“Great men wait for the right moment to abandon caution. The rest of us abandon it when impatience becomes too much for us.” – Cooley Mason, 1985.
With growth on the FTSE 100 of over 17 per cent in 2003, it would be easy to throw caution to the wind and jump straight back on the equities rollercoaster.
However, it is key that everyone should, as part of a balanced approach to investing, hold cautious lower-risk investments as a core part of their portfolio.
The result is an ever-present portion of an investment portfolio that offers the stability on which to build other, perhaps more adventurous investment choices.
This cautious core could possibly consist of one or more of the following:
A ready-made cautious portfolio.
A cash fund.
A defensive or cautious managed fund.
A lower-risk single asset class fund.
A ready-made cautious portfolio. This is generally a mix of different asset classes – gilts, corporate bonds and property – that together produce an overall portfolio that can be classified as cautious in nature. By limiting this portfolio to only sterling-based assets, risk could be reduced even further.
However, building the portfolio is just the starting point – it needs to be reviewed regularly to ensure that it continues to meet the client's original objective and risk profile.
This can now be achieved simply and speedily by setting up the portfolio to rebalance automatically to its original fund split each year – this ensures that the original objective and relative risk remains true.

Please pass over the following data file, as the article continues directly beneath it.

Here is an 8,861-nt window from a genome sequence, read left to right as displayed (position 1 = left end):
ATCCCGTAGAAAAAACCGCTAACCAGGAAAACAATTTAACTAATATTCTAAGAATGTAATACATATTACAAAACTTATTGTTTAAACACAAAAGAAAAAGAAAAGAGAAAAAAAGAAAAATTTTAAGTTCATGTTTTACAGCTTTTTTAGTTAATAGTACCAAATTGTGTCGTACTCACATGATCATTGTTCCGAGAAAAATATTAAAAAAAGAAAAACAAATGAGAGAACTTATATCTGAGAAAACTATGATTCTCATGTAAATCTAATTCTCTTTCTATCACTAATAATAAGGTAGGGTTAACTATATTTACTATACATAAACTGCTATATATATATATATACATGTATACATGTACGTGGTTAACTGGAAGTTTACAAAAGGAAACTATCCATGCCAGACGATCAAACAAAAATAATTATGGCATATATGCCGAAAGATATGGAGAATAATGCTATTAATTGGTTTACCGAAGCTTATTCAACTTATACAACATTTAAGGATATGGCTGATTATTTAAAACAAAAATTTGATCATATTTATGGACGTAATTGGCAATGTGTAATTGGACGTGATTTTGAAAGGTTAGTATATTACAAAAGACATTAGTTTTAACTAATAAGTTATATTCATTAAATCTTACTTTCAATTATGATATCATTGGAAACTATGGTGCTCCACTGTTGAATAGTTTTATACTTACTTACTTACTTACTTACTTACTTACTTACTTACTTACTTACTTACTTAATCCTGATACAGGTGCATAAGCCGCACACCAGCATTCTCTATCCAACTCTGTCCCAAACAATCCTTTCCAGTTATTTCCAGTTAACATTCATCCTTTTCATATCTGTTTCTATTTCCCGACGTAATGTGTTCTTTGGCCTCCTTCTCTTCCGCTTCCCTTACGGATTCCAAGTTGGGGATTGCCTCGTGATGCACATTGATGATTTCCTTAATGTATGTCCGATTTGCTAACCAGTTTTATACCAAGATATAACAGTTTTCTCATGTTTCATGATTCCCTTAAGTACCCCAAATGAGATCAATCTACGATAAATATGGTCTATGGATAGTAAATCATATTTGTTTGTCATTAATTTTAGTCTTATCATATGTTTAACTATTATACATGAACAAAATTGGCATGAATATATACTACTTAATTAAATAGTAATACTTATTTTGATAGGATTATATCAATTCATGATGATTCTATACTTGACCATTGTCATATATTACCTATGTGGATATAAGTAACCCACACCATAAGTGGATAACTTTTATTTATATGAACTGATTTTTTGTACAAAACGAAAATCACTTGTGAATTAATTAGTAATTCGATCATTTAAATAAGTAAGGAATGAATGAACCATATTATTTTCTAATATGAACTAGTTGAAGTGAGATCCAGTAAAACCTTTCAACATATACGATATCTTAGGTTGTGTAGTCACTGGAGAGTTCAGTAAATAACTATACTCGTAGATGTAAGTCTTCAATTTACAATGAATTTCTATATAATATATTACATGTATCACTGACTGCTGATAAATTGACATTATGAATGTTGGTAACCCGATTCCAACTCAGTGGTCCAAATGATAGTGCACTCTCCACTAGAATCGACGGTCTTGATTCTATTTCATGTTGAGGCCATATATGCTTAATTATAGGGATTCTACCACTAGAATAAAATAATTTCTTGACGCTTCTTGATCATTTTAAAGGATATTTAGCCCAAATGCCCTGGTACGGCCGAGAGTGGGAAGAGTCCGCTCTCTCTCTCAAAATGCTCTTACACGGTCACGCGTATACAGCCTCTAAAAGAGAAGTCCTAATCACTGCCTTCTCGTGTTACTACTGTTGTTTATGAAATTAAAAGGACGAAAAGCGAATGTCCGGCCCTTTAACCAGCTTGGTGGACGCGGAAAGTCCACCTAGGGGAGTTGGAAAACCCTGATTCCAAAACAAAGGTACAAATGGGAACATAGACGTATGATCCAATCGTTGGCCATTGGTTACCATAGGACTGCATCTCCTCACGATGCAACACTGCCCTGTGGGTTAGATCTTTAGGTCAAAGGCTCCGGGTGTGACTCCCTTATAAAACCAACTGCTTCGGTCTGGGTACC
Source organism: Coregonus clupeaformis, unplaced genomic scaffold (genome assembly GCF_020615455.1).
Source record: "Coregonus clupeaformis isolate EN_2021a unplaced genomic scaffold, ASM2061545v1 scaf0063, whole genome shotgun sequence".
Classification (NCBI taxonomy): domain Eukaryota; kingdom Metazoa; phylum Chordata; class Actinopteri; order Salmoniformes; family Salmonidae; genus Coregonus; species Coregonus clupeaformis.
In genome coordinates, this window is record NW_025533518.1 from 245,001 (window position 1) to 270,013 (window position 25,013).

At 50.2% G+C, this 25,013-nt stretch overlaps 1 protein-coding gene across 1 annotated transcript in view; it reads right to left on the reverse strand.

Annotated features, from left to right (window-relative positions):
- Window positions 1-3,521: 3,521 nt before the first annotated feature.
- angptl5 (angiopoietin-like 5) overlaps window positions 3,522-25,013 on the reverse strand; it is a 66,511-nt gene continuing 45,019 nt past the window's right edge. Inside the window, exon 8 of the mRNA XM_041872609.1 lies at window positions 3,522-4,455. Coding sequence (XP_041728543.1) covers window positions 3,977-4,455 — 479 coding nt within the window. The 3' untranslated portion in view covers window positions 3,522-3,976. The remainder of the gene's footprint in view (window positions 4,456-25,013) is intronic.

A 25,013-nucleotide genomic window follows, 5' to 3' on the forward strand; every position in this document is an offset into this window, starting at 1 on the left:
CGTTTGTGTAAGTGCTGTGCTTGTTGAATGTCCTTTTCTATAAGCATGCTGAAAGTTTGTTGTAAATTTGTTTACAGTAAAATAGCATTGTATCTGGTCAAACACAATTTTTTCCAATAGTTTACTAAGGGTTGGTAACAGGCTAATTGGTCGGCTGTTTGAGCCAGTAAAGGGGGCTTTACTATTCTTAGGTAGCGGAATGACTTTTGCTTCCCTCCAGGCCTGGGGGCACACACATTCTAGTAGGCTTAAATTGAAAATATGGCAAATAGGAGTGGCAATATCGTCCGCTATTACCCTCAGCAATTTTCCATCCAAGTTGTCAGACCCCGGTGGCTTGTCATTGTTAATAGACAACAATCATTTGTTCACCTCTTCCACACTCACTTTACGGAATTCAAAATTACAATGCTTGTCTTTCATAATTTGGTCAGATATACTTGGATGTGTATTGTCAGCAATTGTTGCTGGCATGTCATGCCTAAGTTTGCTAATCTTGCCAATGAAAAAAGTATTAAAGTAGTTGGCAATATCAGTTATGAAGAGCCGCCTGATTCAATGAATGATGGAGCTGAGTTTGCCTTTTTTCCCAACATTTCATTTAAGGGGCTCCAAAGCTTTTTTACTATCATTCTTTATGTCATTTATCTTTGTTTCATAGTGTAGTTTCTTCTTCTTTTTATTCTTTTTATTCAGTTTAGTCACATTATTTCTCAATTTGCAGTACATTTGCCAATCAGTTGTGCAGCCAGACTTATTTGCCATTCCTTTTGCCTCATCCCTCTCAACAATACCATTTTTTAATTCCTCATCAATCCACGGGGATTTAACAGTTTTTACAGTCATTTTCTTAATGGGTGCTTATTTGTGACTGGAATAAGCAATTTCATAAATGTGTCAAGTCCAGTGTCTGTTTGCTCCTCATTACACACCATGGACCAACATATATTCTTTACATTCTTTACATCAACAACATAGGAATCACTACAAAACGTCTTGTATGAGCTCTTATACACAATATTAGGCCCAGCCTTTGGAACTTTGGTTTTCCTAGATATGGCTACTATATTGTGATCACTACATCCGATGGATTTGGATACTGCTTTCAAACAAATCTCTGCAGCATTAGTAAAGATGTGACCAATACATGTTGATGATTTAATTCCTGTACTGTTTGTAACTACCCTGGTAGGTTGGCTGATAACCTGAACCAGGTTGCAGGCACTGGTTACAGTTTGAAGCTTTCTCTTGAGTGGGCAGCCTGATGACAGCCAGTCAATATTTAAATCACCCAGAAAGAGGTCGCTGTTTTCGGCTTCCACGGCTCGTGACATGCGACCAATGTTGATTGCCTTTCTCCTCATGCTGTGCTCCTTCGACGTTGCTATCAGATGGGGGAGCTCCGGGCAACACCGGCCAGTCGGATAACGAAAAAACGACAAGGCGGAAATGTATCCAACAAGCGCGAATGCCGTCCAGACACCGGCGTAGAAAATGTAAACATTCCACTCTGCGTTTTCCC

Cash fund. They currently offer relatively low rates of return but this is the price you pay for their high level of security. The rates of return may increase slightly if interest rates continue their recent rises. However, real rates of return are expected to remain low.
Cash funds may prove attractive if they are utilised as a base from which to dripfeed the investment or any growth into a range of unit-linked funds over a period of time. This approach could have the twin advantages of lessening any timing risk or ensuring a high degree of capital security.
Defensive or cautious managed fund. The building and ongoing maintenance of any portfolio can be a very time-consuming task. The use of managed funds – which are cautious or defensive in nature – reduce this burden by taking responsibility for stock selection and reviewing the portfolio.
Defensive managed funds have increased in popularity over the last few years as investors and advisers have looked for a relatively safe haven after the turmoil in the stockmarket.
In the defensive managed fund sector, asset allocation can vary quite greatly from fund to fund. Some of the funds in this sector are marketed as non-equity funds and hold no equities while some could hold up to a maximum of 35 per cent in equities. An equity holding of up to 35 per cent may be difficult to sell to some clients at the current time. This somewhat limited appetite for equity investment is aptly illustrated by the fact that the average defensive managed fund is currently holding only around 16 per cent in equities.
The cautious managed fund sector allows you to step up the risk ladder slightly with access to funds that can hold up to 60 per cent in equities, with the remainder mainly being held in fixed-interest securities and cash.
Funds in both defensive and cautious managed sectors must hold a minimum of 50 per cent in sterling-based assets. This helps reduce the overall level of currency risk that these funds are exposed to.
Lower-risk single asset class fund. A single asset fund such as a gilt or fixedinterest fund would be a low risk option but it would offer little diversification of risk and clients may suffer from investing solely in one asset class.
The range of cautious investments explored above might not hold the same excitement as investing in the FTSE 100 but that is not their raison d'etre. They are there to provide a solid base onto which more “sexy” investment strategies can be built – so now, as ever, remains a time to embrace caution, not abandon it.